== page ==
How to build better extraterrestrial robots

(Nanowerk News) Running on the beach versus a paved road can change an athlete’s stride, speed and stability. Alter the force of gravity, and that runner may break their personal record or sink into the ground. Researchers have to consider such parameters when designing extraterrestrial rovers and landers — which can trawl where no person has stepped foot. To better inform this work, a multi-institutional team analyzed the flow of simulated regolith, a type of fragmental debris that covers the moon and rocky planets, using an artificial gravity generator on the International Space Station.
They published their work in npj Microgravity ("Granular flow experiment using artificial gravity generator at International Space Station").
“Studying the flow characteristics of regolith covering extra-terrestrial bodies under low gravity condition is essential for the reliable design and analysis of landers and rovers for space exploration,” said corresponding author Shingo Ozaki, professor at Yokohama National University. “Regolith, which is a potentially fluffy and powdery granular material, is a primary concern for the lander or rover; landing on such loose soil is a critical phase during exploration as the footpad of the landing gear may bury into the regolith.”
Spirit, one of the twin rovers that landed on Mars in 2004, fell victim to regolith six years into its mission. Its wheel became irrevocably stuck in regolith, forcing its termination.
“This issue clarified the importance of wheel-soil interaction mechanics,” Ozaki said. “These mechanical interaction models of machines — such as the landing gear or mobility system — on such granular media under various levels of gravitational acceleration are key to their reliable design and analysis.”
In this study, researchers proposed an experimental approach to examine how various gravity conditions influence how eight sands, including simulated regolith, behave over hours. Prior experiments performed for shorter durations of mere seconds demonstrated that flow dynamics of granular media depend on the gravitation acceleration. However, according to Ozaki, the experimental facilities were not equipped to test the flow dynamics for longer periods of time. For that, they needed to be in space — specifically at the International Space Station (ISS).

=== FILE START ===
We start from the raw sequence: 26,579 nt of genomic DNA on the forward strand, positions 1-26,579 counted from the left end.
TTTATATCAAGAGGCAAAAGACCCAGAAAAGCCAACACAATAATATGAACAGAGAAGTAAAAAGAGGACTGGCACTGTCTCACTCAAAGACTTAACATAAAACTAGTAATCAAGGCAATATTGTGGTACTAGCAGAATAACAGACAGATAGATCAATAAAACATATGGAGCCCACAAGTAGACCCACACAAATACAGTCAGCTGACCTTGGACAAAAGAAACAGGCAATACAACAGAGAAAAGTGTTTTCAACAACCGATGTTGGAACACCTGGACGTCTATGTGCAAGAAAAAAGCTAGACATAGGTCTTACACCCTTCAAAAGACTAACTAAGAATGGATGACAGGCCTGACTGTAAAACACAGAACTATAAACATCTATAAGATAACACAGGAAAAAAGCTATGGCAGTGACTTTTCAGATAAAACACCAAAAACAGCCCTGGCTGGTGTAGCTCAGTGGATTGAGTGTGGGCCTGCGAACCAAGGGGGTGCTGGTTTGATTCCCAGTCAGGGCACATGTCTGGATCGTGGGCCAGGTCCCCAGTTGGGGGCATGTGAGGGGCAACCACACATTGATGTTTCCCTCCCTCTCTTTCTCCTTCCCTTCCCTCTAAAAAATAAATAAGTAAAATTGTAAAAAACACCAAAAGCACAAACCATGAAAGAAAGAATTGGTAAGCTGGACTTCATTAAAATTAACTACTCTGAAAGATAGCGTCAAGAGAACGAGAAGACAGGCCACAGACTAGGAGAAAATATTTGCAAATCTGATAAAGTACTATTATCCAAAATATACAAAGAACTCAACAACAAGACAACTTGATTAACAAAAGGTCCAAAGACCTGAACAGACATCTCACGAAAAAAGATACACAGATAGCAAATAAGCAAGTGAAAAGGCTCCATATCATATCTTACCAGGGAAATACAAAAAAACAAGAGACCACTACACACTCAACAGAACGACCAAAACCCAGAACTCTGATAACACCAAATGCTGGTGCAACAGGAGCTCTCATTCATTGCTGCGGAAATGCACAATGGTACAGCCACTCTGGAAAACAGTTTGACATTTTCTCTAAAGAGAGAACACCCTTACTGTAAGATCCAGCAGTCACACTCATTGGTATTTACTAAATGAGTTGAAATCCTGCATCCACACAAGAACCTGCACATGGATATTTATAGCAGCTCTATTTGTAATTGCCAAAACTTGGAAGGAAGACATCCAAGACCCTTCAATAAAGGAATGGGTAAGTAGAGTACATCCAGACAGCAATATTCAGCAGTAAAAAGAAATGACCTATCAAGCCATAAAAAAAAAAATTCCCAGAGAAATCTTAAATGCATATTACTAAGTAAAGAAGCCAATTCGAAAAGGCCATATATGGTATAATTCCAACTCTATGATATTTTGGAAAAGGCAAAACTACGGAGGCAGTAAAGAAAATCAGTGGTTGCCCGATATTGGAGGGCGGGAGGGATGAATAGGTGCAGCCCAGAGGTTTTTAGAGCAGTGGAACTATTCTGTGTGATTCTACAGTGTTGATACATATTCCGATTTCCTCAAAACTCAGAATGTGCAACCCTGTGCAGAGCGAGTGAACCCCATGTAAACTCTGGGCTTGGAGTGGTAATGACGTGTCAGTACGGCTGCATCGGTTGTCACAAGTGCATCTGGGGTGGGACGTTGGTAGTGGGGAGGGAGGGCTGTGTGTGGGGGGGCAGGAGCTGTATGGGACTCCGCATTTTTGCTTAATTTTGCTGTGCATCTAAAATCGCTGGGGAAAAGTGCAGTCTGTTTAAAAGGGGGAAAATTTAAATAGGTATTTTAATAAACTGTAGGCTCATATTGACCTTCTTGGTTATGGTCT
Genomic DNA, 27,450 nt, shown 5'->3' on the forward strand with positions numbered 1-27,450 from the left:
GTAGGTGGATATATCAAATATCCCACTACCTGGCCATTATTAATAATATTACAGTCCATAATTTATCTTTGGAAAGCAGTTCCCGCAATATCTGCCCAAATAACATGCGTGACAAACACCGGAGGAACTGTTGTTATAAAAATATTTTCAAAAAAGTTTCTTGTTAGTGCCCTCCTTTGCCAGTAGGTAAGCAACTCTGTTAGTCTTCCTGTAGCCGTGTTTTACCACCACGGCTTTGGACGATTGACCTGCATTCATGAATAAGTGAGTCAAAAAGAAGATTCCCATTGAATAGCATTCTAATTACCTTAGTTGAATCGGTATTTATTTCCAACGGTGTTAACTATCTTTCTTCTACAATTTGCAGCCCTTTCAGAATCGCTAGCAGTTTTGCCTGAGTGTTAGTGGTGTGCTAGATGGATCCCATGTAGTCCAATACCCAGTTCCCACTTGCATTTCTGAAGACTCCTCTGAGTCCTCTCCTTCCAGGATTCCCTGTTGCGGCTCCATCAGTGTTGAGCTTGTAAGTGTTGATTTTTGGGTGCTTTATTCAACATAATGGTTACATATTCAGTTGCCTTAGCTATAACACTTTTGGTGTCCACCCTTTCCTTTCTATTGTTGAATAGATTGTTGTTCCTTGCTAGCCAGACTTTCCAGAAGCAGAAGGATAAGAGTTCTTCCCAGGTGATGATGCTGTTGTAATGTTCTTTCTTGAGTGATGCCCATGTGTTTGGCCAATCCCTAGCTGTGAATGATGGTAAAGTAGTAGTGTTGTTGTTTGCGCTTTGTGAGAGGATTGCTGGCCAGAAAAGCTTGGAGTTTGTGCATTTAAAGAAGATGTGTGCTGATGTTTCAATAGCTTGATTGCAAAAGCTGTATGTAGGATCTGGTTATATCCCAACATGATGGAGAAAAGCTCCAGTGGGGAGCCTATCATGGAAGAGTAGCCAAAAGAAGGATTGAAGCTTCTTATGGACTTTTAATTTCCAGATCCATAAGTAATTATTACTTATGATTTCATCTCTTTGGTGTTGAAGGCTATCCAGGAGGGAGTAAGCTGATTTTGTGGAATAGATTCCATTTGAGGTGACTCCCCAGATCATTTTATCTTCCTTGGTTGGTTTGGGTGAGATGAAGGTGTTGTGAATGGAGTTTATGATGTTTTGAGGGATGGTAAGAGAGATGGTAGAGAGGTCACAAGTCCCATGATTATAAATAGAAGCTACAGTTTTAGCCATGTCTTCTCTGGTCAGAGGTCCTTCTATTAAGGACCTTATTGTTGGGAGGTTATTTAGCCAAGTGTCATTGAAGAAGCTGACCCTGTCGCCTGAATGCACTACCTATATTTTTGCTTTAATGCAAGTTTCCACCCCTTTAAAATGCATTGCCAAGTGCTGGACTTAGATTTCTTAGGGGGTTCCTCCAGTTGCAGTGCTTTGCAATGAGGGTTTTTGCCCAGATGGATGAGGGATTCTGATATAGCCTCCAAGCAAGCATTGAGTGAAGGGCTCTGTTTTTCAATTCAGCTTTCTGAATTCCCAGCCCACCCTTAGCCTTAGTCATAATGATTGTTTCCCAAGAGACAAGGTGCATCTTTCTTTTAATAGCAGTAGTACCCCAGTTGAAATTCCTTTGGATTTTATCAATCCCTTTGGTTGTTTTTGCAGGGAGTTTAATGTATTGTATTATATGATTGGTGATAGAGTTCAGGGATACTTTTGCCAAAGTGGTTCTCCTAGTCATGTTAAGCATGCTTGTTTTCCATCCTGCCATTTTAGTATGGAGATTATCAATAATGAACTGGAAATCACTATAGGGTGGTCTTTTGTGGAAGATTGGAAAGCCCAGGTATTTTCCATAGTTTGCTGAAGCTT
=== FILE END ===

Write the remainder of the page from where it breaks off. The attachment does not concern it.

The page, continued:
There, specially designed hourglass containers were placed in the ISS’s Japanese Experimental Module, which is equipped with a centrifuge that can provide long-term, stable artificial gravity conditions. Each container housed simulated regolith or sands found on Earth, Mars or the Moon. Over seven hours, the researchers applied various artificial gravity conditions to the containers and studied how the granular materials flowed through the narrow neck of hourglass shape.
“The artificial gravity condition in the experiment was confirmed to be reasonable to study the gravity-dependent flow of granular media,” Ozaki said. “We then found that the flow characteristics of some sands quantitatively follow well-known physical laws, even at low gravity.”
The researchers also confirmed that bulk density, or how compact a granular material is, of sand decreases with gravity. In other words, with less gravity, sand becomes fluffier —and potentially more dangerous for vehicles.
Next, the researchers said they plan to investigate the competitive behavior between the gravity and adhesive forces acting on sand particles under low-gravity conditions.
“The characteristics of the gravity-dependent flow and bulk density of sand can be used as a basis for a mechanical model and parameter set necessary for predicting the interaction between machines and regolith under low gravity,” Ozaki said, explaining that such information would provide the foundational information needed to better predict how surface media behavior may influence interactions with vehicles.
Source: Yokohama National University (Note: Content may be edited for style and length)
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